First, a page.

The starving people of the world do not all live in famine stricken countries overseas. Today the hungry live in nice suburban houses with two-car garages. They are the elderly who had high incomes, but who might not be able to get around and buy food like they used to. They are the obese children who eat one meal a day of two big macs and a large fries because their parents have no time to prepare good food for them. They are the families who eat cheap pasta for every meal because fruit and vegetables at the local bodega are too expensive.

They could even be people who are middle class by all outward appearances, but who are struggling to keep the refrigerator full because of a lost job or had a reduction in income. That’s why even in a relatively prosperous community, food banks are all that stand between some people and starvation.

“Hunger is a very local problem,” says Debra Vizzi, the director of the Community FoodBank of New Jersey. “Food insecurity manifests itself in different ways in different communities.” The Community FoodBank, based in Hillside, is a statewide nonprofit group that is the main source of food provided to many local food banks, including the Mercer Street Friends Food Bank.

Vizzi will speak at a meeting of the Princeton Regional Chamber of Commerce on Wednesday, February 17, at 7:30 a.m. at the Nassau Club of Princeton. Tickets are $40; $25 for members. For more information, visit or call 609-924-1776.

Vizzi, who took the helm of the food bank in September, knows firsthand what it’s like to deal with food insecurity. She grew up in the foster care system in the Bronx, which is the poorest urban county in the U.S. She was given up for adoption at birth and was in traditional foster care until age 12. She moved into a group home for adolescents, and then aged out of the system at 17.

“There was one foster home where the father was in the hospital for a very long period of time,” Vizzi says. “That was a really tough situation for me. Another time, I was living in a shelter. Most of my meals were at school. I was ashamed, and I didn’t want to ask for help.”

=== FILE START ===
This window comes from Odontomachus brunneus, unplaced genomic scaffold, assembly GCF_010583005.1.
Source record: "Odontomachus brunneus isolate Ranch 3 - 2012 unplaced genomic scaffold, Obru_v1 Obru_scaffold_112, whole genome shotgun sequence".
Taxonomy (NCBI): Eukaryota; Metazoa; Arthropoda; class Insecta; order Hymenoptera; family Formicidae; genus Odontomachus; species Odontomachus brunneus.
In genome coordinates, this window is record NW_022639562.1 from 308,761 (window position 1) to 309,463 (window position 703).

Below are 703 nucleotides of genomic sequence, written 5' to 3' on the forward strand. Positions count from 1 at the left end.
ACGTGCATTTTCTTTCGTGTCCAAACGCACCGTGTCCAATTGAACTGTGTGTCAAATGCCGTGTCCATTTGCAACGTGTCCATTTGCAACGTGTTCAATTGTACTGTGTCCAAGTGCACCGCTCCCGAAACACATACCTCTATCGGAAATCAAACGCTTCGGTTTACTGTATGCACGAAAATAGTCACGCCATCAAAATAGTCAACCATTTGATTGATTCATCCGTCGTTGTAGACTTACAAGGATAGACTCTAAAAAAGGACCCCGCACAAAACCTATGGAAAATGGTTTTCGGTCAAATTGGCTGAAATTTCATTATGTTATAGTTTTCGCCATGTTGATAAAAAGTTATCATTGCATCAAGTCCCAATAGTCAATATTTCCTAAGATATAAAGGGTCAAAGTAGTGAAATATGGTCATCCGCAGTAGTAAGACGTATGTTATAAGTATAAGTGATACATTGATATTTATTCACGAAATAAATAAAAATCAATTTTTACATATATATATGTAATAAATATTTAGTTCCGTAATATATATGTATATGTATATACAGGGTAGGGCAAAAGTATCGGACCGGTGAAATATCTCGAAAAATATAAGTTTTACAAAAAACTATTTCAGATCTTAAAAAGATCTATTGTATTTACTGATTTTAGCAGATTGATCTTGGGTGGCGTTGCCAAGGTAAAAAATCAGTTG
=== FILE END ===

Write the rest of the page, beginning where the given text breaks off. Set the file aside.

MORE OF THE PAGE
Vizzi went to college and then earned a master’s degree in social work at Rutgers, becoming a licensed clinical social worker. “I became a social worker because they were my moms and dads when I was growing up,” she said. “My family was social workers. Those were the people who came to visit me in foster homes. They were the people who helped me in the shelter, and who worked with me while I was in a group home. They were my protectors, and they were the people I looked up to.”

Vizzi credits a mentor in high school with giving her the encouragement she needed to go to college and begin a career of helping others.

Because she’s been through it, Vizzi understands the reasons that hungry people don’t always get the help they need. They don’t ask for it because of the stigma, or they don’t know it’s even available.

“Even for the poor, there is a stigma to going to a pantry line and waiting for food and all those kinds of things,” she said. The same applies to families of means who suddenly lose their means. Illness, eating disorders, or addiction can all send a formerly prosperous family or person into a situation of food insecurity.

One point that Vizzi likes to drive home is that hunger is a lack of nourishment, not necessarily a lack of calories. Because carb-heavy foods like pasta are cheap, struggling families often put them on the table instead of meat or vegetables. Fast food dollar menu items are another source of affordable but non-nutritious food for hungry children. As a result, children suffer food-related health problems even though they are getting enough calories to survive. Vizzi calls cheap, unhealthy foods “sugar highways.”

“You have a child 12 years old and near 200 pounds and meanwhile, they’re starving,” Vizzi said. That obesity could bring about diabetes and other health problems.

Vizzi said the food bank is changing its tactics to meet the modern problems of food insecurity and hunger, and has taken steps to address the unique needs of various populations. For example, the bank provides Ensure supplements to anorexic clients. They have begun a number of programs to get around the food line stigma and deliver food to families in need, such as mobile pantries, and giving children backpacks full of food to take home on the weekends.

The food bank today distributes 43 million pounds of food a year, feeding 900,000 people throughout the state. About 40,000 people volunteered to work for the food bank and its partner organizations last year. Yet Vizzi believes the work of her group often goes unnoticed, since it is usually behind the scenes providing the food that other groups distribute. She said the group always needed volunteers.

“I think there’s a lot of people who don’t know the work of the food bank, and I think we’re New Jersey’s best kept secret,” Vizzi said.

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